T-Mobile Keeps Portal For Hotspot Billing

Portal Software Wednesday said it has sealed a deal to provide Wi-Fi billing services to T-Mobile – again.

Cupertino, Calif.-based Portal did the same for wireless provider Mobile Star which, after suffering cash problems, was acquired by Deutsche Telekom-owened T-Mobile last year.

“We had to compete for this account twice,” said James Morehead, senior director for marketing at Portal.

T-Mobile’s hotspot’s show up in Starbucks, Borders Books, and American Airline’s Admirals Clubs. These are places where customer’s with Wi-Fi-enabled computers can get high-speed wireless Internet access.

But billing for these services presents special challenges which is where Portal comes in.

“A provider like T-Mobile will often see hotspot customers with whom they have no prior relationship,” explains Morehead. “They still need to provide service in minutes. We do all the leg work here, gather the customer information, set up the account, and process the payment.”

Alternatively, Morehead says these may be existing customers who want to see their hotspot charges show up on their voice bill. Other billing options such as pre-paid, or subscription services are possible.

And in some cases T-Mobile has revenue sharing relationships with the high-value location owners such as Starbucks. “We provide the ability to track and manage these relationships,” said Morehead.

“This is pretty standard,” said Phillip Redman, analyst with Gartner Inc. in Stamford, Conn. “Most of the major service providers outsource their billing.”

Overall, the hotspot market is not the major money-making machine everyone predicted.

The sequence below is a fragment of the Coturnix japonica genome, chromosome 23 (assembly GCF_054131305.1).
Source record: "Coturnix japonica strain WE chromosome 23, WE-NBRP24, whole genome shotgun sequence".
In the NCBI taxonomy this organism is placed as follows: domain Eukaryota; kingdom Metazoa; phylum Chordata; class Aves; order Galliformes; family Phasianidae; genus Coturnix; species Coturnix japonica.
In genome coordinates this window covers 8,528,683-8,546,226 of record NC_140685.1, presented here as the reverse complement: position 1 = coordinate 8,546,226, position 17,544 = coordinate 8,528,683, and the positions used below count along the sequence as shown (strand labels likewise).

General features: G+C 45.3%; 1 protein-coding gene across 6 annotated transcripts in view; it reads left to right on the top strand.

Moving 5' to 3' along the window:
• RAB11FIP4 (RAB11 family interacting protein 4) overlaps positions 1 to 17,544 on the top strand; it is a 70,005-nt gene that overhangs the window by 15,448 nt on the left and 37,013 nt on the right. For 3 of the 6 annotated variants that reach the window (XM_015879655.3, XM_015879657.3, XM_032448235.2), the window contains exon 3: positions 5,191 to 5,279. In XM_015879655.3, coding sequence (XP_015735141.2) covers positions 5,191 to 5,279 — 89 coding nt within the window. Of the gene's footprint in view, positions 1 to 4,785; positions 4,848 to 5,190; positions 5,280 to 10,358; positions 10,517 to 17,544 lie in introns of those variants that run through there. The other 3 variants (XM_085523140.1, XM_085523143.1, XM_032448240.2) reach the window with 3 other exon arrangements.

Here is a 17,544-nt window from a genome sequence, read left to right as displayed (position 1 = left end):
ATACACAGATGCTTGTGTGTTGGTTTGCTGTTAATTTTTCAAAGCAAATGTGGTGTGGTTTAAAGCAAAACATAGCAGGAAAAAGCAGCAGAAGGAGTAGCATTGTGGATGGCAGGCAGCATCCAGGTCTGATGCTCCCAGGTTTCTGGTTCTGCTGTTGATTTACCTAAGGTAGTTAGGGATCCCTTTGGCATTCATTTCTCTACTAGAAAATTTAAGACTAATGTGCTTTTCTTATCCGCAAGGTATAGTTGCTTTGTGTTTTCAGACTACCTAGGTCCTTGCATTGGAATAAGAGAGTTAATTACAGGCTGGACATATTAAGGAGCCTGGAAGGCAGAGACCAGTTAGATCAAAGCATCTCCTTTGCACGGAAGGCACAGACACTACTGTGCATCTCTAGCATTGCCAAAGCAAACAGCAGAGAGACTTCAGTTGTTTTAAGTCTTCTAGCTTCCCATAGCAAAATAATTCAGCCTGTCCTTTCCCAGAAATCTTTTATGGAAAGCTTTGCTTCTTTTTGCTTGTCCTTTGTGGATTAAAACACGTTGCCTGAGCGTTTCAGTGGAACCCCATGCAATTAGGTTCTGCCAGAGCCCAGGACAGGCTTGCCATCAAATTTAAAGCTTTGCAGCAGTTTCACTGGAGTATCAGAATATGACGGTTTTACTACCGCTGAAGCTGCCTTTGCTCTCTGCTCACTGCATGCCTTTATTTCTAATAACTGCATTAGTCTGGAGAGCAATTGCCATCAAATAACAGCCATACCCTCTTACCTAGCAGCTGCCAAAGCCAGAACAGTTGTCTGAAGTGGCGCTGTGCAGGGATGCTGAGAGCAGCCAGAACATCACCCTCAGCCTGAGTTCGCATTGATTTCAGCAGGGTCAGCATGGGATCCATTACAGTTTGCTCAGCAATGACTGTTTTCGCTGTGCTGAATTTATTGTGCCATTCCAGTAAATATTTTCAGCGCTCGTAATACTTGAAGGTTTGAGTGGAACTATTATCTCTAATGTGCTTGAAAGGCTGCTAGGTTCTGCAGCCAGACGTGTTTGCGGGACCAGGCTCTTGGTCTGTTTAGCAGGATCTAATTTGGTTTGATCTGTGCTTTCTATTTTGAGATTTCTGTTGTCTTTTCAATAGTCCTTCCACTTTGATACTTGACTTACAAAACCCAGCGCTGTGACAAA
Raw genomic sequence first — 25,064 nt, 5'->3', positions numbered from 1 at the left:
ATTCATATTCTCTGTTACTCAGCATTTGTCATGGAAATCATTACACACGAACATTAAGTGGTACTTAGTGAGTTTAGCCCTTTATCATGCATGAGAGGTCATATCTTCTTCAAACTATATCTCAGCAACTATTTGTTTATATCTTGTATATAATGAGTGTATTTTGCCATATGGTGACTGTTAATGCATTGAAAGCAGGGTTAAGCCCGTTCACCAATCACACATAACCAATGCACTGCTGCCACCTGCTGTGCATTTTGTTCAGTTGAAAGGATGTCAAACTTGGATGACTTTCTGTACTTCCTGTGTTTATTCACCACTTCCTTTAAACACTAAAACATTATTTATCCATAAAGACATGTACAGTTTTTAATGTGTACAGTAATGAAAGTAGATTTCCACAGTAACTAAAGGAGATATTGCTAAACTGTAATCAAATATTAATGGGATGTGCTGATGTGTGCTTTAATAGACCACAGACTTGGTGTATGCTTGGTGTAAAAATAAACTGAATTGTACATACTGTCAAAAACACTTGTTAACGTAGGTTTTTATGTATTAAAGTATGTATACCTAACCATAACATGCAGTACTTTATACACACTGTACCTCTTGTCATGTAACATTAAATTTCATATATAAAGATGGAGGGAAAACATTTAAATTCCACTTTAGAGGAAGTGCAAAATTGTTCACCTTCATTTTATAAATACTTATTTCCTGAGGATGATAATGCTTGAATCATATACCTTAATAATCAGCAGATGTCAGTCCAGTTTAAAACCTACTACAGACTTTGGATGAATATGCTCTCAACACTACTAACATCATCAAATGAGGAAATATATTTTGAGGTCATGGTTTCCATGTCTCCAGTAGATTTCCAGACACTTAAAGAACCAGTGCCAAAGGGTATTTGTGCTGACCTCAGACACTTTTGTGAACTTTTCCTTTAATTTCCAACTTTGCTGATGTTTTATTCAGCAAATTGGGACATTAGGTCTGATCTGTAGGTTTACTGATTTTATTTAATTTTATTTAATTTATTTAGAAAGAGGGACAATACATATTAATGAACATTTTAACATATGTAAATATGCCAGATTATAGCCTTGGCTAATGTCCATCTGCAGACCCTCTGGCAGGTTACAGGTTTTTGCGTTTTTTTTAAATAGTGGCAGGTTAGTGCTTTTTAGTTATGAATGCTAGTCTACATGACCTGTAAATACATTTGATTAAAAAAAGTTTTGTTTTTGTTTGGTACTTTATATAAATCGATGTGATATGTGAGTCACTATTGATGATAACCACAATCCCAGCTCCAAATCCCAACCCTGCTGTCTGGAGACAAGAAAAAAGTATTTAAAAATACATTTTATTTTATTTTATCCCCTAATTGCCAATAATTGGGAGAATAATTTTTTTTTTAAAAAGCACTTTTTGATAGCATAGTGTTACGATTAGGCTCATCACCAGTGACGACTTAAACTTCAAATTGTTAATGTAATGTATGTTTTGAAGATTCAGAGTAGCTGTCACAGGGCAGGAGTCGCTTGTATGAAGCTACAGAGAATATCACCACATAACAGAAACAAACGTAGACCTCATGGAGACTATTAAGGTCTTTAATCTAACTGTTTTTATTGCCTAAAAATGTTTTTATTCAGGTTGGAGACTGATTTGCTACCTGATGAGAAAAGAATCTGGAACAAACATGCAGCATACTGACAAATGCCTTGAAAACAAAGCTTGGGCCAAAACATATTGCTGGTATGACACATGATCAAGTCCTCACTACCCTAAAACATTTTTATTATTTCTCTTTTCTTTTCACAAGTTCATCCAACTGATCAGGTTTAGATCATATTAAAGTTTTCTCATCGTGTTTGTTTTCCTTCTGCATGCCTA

Surveys from Gartner suggest that even though the number of “frequent” WLAN users in North America will shoot from 4.2 million this year to 31 million by 2007, the chances are slim that the providers of public access hotspots won’t see any profit until the audiences reaches that saturation point.

But that hasn’t stopped companies like T-Mobile from trying. The company currently outsources its voice billing to Chesterfield, Mo.-based Amdocs. Morehead said Amdocs was a contender to take over the Wi-Fi business as well.

“I think we won, because the switch would have involved a massive custom build,” he said.

He also said it is too early to predict the future of the Wi-Fi market.

“I think there will be a rush of providers trying to get in here, and many will get flooded out. Right now we have over fifty mobile service providers as customers. The majority of these are doing it as a defensive move, just to make sure they have a foothold.”

Portal’s other customers include thirty-five of the top fifty wireless carriers as well as organizations such as Vodafone, AOL Time Warner, TELUS, NTT, China Telecom, Reuters, Telstra, China Mobile, Telenor Mobil, Vivendi, and France Telecom.

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